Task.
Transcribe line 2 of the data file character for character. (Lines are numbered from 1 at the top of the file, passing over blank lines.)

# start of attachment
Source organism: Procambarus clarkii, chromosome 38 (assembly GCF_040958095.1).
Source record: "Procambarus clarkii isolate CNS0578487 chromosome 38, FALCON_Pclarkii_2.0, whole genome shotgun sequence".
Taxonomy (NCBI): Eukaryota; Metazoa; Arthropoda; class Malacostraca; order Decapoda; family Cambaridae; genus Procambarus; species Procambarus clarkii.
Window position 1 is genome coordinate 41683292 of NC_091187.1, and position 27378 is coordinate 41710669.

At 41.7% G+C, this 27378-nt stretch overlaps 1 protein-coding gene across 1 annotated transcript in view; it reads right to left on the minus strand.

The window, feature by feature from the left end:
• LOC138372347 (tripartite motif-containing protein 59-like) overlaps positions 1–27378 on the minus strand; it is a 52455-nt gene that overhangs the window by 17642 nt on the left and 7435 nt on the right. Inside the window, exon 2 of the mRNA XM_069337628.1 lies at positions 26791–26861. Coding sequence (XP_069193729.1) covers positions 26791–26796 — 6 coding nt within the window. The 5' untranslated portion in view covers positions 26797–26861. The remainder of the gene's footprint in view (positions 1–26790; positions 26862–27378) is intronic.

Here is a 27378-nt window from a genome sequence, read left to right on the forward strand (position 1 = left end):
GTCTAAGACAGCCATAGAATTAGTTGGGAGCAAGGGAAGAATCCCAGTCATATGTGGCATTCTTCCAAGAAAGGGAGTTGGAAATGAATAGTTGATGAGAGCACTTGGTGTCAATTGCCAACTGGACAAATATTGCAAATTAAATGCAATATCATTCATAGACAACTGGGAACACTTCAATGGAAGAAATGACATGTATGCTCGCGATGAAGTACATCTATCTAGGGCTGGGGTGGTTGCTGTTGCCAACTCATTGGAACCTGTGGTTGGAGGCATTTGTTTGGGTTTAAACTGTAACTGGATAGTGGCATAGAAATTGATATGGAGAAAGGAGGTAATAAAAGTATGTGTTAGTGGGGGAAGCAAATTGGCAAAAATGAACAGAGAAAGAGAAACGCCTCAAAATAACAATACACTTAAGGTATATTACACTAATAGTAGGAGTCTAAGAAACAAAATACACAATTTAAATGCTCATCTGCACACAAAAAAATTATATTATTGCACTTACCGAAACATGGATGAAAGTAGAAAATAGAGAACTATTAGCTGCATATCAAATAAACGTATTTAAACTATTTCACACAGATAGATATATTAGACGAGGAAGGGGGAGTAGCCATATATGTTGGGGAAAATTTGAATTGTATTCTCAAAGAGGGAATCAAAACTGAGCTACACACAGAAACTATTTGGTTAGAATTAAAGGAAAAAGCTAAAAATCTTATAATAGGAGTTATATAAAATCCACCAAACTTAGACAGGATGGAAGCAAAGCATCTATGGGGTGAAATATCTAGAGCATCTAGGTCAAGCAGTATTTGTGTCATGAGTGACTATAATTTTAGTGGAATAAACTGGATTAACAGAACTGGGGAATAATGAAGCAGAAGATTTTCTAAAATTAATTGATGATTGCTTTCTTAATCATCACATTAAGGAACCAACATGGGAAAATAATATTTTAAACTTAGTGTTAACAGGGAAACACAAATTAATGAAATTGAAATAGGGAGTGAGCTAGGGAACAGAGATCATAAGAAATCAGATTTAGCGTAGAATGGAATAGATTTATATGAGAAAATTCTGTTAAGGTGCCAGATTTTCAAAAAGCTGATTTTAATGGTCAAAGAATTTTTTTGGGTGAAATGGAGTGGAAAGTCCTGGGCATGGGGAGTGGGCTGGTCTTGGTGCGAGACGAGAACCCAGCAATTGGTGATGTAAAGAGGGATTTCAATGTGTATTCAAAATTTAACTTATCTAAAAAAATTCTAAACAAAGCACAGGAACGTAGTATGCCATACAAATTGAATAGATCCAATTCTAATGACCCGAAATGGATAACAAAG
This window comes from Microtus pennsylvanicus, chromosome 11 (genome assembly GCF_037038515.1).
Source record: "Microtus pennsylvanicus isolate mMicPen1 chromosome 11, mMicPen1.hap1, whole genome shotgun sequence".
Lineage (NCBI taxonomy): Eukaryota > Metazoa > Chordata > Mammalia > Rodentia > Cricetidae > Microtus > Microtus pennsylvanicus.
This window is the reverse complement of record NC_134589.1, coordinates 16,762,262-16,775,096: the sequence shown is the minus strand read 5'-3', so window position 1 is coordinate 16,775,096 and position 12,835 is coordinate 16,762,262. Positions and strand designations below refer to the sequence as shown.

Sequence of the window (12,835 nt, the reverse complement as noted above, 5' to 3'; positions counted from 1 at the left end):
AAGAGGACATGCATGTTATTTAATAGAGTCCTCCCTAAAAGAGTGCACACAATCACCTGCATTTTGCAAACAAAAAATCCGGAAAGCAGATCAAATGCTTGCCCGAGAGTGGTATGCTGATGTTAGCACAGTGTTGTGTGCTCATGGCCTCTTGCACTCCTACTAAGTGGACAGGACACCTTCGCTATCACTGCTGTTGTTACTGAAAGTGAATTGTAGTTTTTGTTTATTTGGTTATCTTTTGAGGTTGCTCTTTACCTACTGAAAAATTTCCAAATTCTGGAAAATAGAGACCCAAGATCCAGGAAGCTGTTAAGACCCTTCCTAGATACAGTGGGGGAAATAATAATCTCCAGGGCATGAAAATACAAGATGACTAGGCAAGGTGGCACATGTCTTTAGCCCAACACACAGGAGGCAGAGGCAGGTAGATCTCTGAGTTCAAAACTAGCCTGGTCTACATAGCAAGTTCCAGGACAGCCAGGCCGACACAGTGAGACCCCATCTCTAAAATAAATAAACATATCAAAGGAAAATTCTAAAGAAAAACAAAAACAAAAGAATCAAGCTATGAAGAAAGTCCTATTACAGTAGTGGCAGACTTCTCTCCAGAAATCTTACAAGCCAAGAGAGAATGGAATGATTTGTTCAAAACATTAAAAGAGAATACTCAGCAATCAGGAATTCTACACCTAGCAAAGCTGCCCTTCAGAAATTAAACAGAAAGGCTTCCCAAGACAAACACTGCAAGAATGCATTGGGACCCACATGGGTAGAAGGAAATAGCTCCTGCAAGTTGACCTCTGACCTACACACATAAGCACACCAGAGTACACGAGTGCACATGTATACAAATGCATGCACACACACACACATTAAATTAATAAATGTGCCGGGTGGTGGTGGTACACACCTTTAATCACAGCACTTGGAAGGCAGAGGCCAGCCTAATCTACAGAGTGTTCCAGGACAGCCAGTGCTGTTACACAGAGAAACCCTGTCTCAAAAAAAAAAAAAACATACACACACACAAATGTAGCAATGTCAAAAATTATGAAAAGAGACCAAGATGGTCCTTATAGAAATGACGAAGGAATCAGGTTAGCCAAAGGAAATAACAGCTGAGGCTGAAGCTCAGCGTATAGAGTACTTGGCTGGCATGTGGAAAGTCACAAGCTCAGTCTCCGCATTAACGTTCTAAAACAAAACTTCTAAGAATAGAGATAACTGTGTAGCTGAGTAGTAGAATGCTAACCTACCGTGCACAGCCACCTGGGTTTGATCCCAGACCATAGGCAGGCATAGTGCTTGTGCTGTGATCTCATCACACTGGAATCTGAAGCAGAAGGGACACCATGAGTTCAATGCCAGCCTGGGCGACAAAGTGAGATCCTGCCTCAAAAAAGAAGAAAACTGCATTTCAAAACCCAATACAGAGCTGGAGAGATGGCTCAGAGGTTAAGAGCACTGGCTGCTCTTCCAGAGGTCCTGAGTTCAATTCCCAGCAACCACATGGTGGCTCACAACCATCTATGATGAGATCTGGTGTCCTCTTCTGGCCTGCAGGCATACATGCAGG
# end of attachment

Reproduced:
Source record: "Procambarus clarkii isolate CNS0578487 chromosome 38, FALCON_Pclarkii_2.0, whole genome shotgun sequence".